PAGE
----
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Spearfishing investigation launched

The Department of Environmental Protection is investigating a report of potential illegal spearfishing at the weekend.

According to the Maritime Operations Centre, staff were contacted at about 1pm on Sunday by a member of the public, who reported seeing a boat with three people on board wearing wetsuits.

The people on the boat appeared to be putting away spears, but the boat was in an area where spearfishing is not permitted.

A report on the Department of Marine and Ports website stated: “From the registration numbers provided the boat is determined to be a rental vessel.

“With the vessel under way through Town Cut, St George’s towards Ferry Reach, fisheries wardens are contacted and a rental boat matching the description is later spotted at a dock in the Ferry Reach area.”

A spokesman for the Department of Environmental Protection confirmed that the Fisheries Department is looking into the incident, stating that the investigation is still in the early stages.

Spearfishing in Bermuda requires a licence, and is not permitted within one nautical mile of the shore unless the fish is a lionfish for which special permissions have been granted as they pose a threat to Bermuda’s native and endemic fish species.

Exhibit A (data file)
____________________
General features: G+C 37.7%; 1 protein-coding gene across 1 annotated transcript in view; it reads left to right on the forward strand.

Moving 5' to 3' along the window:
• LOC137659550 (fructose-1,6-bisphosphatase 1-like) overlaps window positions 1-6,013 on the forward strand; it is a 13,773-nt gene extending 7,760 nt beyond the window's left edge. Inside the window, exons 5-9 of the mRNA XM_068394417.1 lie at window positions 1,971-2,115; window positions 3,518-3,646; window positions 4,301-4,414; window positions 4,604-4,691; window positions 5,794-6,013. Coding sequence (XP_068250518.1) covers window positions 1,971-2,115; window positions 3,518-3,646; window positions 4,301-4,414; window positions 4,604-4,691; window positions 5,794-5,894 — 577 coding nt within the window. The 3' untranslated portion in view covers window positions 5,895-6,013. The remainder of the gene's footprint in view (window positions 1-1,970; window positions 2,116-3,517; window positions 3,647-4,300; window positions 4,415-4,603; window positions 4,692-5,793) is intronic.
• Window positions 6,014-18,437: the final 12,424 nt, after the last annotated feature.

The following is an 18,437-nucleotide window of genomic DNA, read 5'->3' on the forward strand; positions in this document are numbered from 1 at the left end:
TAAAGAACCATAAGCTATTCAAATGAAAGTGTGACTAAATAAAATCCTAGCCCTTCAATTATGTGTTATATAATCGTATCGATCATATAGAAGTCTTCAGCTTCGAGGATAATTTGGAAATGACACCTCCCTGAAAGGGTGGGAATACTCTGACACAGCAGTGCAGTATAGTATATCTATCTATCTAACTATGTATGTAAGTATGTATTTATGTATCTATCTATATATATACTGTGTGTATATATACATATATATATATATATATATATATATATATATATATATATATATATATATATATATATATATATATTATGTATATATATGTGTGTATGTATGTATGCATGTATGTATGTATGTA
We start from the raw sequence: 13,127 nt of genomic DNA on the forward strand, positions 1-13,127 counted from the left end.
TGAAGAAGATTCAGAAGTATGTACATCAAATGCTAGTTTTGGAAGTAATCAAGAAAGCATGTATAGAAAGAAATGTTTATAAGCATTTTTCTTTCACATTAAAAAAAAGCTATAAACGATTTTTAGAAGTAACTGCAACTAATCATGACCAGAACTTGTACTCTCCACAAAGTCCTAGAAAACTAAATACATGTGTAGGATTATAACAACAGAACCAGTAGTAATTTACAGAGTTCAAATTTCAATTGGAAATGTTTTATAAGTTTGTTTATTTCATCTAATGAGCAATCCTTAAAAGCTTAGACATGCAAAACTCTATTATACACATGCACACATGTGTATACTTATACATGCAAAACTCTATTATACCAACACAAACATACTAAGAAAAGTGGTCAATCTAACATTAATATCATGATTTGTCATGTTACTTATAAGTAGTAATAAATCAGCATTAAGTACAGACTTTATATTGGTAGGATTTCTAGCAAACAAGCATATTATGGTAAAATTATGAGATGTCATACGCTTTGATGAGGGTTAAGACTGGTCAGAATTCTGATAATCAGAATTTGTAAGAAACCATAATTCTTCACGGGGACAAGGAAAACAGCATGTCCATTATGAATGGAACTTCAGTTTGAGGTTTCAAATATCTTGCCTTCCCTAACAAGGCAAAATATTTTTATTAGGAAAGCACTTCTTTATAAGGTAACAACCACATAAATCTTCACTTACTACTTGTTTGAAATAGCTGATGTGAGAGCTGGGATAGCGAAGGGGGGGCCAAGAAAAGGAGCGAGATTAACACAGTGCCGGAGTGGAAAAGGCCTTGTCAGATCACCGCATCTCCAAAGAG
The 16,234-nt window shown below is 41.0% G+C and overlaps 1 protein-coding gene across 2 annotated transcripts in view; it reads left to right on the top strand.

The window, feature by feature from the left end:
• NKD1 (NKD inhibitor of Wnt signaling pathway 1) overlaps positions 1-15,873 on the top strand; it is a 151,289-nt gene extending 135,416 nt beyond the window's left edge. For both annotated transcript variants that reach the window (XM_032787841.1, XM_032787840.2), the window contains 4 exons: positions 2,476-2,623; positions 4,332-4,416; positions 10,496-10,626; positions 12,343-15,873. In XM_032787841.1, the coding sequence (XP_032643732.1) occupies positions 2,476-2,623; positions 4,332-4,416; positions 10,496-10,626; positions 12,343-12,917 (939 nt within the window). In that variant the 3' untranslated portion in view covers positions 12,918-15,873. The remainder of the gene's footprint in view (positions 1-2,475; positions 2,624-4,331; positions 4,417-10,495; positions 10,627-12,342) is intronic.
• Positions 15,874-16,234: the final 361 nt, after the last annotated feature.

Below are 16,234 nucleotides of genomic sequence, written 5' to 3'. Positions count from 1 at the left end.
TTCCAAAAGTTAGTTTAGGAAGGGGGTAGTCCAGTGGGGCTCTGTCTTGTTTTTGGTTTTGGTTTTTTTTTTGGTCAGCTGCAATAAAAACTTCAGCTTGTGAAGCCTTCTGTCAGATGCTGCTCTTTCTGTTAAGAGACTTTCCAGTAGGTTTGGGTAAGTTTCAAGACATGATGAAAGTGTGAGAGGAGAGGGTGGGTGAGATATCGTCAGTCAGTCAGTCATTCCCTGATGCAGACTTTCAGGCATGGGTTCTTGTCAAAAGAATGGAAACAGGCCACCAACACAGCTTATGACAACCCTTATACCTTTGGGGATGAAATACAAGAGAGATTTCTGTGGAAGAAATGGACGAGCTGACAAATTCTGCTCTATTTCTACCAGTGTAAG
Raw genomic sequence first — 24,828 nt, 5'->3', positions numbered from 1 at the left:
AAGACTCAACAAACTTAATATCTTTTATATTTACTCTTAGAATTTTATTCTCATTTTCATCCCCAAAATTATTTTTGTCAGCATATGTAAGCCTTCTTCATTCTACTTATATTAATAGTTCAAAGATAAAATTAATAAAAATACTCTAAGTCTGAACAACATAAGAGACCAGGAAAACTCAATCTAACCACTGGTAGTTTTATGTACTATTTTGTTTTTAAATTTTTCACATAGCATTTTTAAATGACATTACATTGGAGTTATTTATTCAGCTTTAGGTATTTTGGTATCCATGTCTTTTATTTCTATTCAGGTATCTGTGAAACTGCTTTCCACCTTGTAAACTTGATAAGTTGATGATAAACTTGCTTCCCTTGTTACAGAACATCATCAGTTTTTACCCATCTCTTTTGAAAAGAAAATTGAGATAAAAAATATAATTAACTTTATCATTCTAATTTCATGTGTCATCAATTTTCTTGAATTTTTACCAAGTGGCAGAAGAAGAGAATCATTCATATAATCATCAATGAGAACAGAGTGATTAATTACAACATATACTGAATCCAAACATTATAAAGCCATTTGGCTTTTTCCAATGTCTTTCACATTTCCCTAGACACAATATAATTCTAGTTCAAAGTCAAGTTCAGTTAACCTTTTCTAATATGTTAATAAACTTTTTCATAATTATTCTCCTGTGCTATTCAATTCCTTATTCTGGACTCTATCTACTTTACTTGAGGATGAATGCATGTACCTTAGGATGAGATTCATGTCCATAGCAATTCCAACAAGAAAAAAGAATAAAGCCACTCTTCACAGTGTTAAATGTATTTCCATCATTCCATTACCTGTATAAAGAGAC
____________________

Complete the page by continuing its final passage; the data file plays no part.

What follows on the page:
Spearfishing is further limited to two fish per species per day except for rockfish for which only one per boat per day is permitted.

In July the Fisheries wardens responded to a report of a snorkeller behaving suspiciously. While the suspect escaped, wardens discovered a spear attached to a string of 42 dead parrotfish — a species protected under the Fisheries Act.

Last night a spokesman for the Ministry of Health, Seniors and Environment added: “As the number of persons using a spear increases there can be some enforcement risks associated. The Ministry has always sought to weigh the risks against the potential benefits.

“Allowing spearfishing for lionfish is a reflection of the concerns to control this species. We are looking at all practical means of controlling the species and we are continuing our research on trapping while collaborating with other jurisdictions to identify additional tools.”

• Anyone with information about illegal fishing activity should contact the fisheries wardens on 705-3474 or 293-5600, or send an e-mail to fisheries@gov.bm.